After my whistle stop tour of Delhi and a few hours sleep, I was heading to Jaipur, the Pink City, painted so to represent the colour of hospitality. Usually I stay in hostels and use public transport, however my friends had spent an entire day trying to source train tickets, and in the end had to book through our hotel. Every time they tried to buy tickets they would be told that the “foreigner ticket office” was elsewhere. The person would then direct them to somewhere unofficial which earned him commission, and you had no confidence if your tickets were accurate or even genuine.
Even when we eventually got the tickets, some entrepreneurial rogues told us the train was cancelled and sent us to the wrong platform and offered to exchange our “invalid” tickets. Lord Sugar and Fagan are amateurs compared to these guys. I would have lost valuable exploring time so I’m glad the girls opted for the accommodation, train and transfer package with the hotel. Another train tip, you have to put your bags through an airport style scanner. It’s wise for someone to supervise the bags going in and someone else to catch them at the other side. It sounds a very scathing report card for the locals, but this is all just limiting unlikely risk. I’ll get back to my (very positive!) impressions of Indian people in another blog.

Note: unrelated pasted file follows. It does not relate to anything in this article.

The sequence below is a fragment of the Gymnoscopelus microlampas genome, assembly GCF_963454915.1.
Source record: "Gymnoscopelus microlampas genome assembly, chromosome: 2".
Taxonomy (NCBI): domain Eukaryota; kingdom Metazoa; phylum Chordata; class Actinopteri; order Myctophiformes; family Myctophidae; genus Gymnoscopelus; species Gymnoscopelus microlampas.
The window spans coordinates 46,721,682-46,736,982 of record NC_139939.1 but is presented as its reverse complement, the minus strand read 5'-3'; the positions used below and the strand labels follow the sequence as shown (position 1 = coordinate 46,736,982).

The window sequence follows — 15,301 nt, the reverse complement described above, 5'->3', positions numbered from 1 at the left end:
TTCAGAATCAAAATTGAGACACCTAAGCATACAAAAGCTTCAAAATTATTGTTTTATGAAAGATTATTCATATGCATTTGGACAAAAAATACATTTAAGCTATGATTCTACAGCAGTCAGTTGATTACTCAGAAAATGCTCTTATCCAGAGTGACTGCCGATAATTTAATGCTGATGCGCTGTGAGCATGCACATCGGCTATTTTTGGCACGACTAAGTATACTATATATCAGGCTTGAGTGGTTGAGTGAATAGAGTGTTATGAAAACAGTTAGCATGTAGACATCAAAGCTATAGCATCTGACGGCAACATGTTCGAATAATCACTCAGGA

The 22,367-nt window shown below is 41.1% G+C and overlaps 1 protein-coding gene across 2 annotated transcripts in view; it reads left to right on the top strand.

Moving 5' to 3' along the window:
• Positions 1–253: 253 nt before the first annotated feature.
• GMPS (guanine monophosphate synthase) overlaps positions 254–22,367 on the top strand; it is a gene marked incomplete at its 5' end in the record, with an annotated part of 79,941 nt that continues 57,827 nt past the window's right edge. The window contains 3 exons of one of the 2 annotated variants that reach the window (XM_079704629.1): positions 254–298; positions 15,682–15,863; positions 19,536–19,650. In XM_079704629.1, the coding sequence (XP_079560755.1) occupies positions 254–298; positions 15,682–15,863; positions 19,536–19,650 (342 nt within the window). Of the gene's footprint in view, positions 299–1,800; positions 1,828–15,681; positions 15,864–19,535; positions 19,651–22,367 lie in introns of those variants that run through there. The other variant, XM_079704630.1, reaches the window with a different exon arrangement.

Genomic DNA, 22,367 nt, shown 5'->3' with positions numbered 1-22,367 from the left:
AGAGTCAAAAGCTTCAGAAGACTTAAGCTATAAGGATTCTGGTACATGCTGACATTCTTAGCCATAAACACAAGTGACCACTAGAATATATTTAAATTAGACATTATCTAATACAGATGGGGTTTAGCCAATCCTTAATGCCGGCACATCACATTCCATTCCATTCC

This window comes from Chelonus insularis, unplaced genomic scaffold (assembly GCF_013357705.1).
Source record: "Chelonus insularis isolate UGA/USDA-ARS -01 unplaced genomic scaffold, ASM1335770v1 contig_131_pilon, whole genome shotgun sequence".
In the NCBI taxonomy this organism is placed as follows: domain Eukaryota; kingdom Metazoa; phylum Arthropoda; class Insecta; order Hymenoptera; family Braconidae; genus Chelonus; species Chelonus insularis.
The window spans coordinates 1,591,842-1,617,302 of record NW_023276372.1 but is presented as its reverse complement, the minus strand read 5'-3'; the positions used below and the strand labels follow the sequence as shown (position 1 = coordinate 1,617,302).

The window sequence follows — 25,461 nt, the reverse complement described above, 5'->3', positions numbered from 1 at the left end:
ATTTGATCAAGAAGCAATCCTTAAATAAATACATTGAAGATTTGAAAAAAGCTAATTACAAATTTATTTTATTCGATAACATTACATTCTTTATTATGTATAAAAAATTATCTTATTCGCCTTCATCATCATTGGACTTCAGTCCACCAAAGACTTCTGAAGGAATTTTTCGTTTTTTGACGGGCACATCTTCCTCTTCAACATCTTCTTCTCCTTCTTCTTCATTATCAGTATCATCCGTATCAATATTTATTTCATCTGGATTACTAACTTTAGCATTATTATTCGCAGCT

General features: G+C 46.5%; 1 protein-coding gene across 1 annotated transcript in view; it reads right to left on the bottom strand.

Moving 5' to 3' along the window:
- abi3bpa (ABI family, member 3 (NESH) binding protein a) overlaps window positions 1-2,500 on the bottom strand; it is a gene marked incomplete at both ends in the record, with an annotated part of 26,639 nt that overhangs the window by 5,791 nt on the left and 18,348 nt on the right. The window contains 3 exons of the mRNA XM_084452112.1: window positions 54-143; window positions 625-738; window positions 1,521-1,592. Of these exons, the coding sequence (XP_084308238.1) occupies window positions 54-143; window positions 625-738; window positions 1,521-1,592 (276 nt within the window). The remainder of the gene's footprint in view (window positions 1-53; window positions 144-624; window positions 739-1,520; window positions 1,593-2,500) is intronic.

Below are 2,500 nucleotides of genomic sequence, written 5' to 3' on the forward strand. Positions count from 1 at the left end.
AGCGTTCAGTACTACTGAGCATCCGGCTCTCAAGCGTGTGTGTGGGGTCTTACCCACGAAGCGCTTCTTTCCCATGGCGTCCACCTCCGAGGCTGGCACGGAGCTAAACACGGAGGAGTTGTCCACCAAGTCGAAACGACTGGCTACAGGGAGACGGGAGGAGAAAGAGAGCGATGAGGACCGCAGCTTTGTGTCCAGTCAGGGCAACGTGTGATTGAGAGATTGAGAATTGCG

I googled what “2A” carriages look like, fearful of having to sit on a shelf with bag on my lap and a chicken under each arm. The results varied and as the train pulled in I was still anxious that I was in for a very authentic journey.
How naive I was. I thought I was winning when I was given a free bottle of water. I was shocked to be served fresh tea and biscuits. I was gobsmacked to then be served a hot breakfast.
Staying on the topic of trains, we had the same anxiety about the condition of the sleeper trains. This time our tickets were “3A” class and we were worried this signified a mobile Indian jail cell. After a mad scramble to board, we were delighted to find our carriage full of other backpackers and we had sole-occupancy of nine bunks. You get sheets, a flimsy pillow and a fan above your bunk and it’s wise to sleep with your day bag under your head. I was comfy and pretty excited as I’ve never been on a sleeper train. During the night turned a bit sketchy when two guys paid an attendant to stay in our section, and sat staring at us sleeping. Maybe they just weren’t tired…
Here are some pics of the places I visited, which you can google if you think they look cool. I’d rather give mention to the overlooked Raj Mandir cinema, a beautiful Art Deco filmhouse where I saw a brilliantly cheesy Bollywood movie. Michaela happened to bring her newly-bought saree, and one of the attendants invited us into the staff room at intermission to help dress her in the five metres of gorgeous material. Such a giggle and so sweet, this is a lot more typical of Indian people.